Like other discriminatory practices, pay equity is a vital issue to resolve in an organization. But unlike more overt forms of race or gender-based discrimination, When compared to the significant compliance risks, it makes sense for organizations to step up and resolve pay equity issues once and for all.
How do you audit pay equity gaps utilizing data within your HCM?
At SyncHR we understand how a modern HCM platform can help customers manage and track pay in a way that informs business decisions and helps them ensure pay equity. We’ve built a system that not only captures data to the employee level during onboarding but also provides high-level summaries of pay comparisons that can assist with internal and external pay equity audits.
From their HR Dashboard in SyncHR, administrators and executives immediately have access to important data, including:
Turnover by gender
Turnover by ethnicity
Median gender pay gap
Users can also view this data based on a specific timeframe they select. For example, if an organization is being audited for pay rates in a different year, the system will provide that data based on the calendar dates you select.
Using the people view in SyncHR, users can also quickly compare specific data such as ethnicity, gender, and base comp. Using the grouping feature, they can view ratios and additional groupings such as ethnicity. As needed, data is also available by department or manager to get detailed information about pay trends for a given group.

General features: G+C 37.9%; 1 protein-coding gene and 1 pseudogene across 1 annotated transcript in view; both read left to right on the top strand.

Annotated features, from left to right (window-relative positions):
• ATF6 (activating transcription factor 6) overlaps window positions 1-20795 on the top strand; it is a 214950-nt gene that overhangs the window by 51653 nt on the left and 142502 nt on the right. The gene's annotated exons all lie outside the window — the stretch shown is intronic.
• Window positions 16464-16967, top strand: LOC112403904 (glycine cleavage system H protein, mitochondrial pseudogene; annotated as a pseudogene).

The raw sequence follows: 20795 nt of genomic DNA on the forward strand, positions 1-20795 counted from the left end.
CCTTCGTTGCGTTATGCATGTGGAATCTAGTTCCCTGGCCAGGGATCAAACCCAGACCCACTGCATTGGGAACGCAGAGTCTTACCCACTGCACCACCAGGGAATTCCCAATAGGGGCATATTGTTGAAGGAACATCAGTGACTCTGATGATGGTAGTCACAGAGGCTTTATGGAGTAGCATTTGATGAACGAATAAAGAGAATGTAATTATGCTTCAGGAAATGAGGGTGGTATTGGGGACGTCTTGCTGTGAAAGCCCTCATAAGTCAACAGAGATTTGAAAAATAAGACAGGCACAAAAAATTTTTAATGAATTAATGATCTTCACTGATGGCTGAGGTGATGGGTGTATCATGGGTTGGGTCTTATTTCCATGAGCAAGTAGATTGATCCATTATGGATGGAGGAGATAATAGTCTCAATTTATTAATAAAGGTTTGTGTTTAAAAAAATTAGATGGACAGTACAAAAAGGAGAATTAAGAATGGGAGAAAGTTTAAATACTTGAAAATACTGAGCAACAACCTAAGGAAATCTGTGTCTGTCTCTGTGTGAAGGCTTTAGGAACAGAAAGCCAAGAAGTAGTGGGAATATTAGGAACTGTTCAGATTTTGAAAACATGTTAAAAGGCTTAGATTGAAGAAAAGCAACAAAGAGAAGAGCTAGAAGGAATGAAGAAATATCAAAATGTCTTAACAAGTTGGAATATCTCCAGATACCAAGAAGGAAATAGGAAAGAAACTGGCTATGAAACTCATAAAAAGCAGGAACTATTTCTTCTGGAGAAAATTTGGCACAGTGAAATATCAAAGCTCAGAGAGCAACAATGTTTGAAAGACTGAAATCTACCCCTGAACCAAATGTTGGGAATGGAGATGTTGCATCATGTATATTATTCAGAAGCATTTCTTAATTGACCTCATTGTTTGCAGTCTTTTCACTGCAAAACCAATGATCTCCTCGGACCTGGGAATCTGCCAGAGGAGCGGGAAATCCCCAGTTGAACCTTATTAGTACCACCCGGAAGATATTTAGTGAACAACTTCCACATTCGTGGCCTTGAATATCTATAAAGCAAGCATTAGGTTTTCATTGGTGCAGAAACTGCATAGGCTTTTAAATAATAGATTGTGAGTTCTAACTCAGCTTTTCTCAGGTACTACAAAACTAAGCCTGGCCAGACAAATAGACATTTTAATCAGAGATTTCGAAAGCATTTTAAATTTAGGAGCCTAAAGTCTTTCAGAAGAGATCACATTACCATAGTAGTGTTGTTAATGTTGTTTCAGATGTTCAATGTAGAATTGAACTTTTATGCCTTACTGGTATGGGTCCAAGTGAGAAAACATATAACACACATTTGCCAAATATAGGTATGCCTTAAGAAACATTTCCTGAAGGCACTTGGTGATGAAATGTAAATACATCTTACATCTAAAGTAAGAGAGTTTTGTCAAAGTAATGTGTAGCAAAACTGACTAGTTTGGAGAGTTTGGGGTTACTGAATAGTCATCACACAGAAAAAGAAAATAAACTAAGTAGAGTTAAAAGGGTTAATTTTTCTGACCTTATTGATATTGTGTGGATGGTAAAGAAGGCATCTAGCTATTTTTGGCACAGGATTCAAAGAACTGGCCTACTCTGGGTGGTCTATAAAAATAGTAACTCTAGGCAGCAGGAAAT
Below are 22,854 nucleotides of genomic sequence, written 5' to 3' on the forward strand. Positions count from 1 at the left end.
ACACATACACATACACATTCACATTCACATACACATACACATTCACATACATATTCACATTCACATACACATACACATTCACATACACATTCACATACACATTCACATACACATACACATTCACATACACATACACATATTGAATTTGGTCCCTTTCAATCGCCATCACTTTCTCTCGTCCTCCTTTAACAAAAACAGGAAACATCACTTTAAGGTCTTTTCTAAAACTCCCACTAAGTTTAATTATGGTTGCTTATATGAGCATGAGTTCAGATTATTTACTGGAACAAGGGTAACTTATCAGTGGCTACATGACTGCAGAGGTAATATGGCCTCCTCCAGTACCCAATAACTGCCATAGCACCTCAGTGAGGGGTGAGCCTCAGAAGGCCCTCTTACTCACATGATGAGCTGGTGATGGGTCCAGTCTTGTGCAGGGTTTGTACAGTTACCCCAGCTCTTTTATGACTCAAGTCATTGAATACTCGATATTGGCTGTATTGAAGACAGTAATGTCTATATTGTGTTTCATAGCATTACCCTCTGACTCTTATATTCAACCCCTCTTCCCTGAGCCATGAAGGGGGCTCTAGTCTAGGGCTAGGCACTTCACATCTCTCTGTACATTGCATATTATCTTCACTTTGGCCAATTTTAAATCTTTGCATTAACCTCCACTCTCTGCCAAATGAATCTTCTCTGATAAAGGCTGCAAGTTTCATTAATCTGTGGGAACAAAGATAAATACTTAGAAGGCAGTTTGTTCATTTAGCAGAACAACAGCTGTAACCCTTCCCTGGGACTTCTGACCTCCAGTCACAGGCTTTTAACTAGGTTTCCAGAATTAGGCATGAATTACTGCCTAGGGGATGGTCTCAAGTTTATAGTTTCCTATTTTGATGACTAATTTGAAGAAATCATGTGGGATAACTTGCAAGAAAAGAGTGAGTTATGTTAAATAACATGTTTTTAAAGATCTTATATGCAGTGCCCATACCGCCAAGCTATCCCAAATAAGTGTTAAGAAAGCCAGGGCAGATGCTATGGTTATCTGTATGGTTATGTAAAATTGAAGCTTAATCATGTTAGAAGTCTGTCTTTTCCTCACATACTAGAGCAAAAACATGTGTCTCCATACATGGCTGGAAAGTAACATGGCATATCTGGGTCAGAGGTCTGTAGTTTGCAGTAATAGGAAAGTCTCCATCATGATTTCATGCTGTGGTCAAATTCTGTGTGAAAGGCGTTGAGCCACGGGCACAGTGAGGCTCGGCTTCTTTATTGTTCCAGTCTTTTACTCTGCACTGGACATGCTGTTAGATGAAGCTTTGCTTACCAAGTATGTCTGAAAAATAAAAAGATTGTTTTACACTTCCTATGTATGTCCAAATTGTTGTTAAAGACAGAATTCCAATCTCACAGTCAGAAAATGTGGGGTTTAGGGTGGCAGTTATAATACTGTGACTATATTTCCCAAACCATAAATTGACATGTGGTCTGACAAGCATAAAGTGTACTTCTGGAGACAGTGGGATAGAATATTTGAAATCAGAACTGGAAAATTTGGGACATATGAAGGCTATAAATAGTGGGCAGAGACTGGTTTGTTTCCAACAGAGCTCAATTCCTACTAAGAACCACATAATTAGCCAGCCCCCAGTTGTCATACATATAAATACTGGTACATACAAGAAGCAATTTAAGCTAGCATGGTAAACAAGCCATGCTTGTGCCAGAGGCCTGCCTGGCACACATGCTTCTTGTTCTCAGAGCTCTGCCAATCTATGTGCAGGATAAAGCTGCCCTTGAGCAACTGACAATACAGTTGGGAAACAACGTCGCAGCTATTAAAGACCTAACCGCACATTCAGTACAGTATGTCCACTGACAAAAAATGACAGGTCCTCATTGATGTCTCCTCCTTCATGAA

Another important HCM feature related to pay equity is the ability to run EEOC reports. SyncHR offers the standard report, but can also deliver EEOC reports based on headcount, employee hours, or employee W-2 wages. These reports can be grouped based on compensation range, or compensation range and location. Reports are essential for organizations that want to use up-to-date tracking to inform business decisions and stay in compliance with pay equity laws.
A video is worth a thousand words: click here to see a 5-minute tour of how SyncHR enables administrators and executives to quickly review the most important pay equity data.
Use data to make informed and equitable pay decisions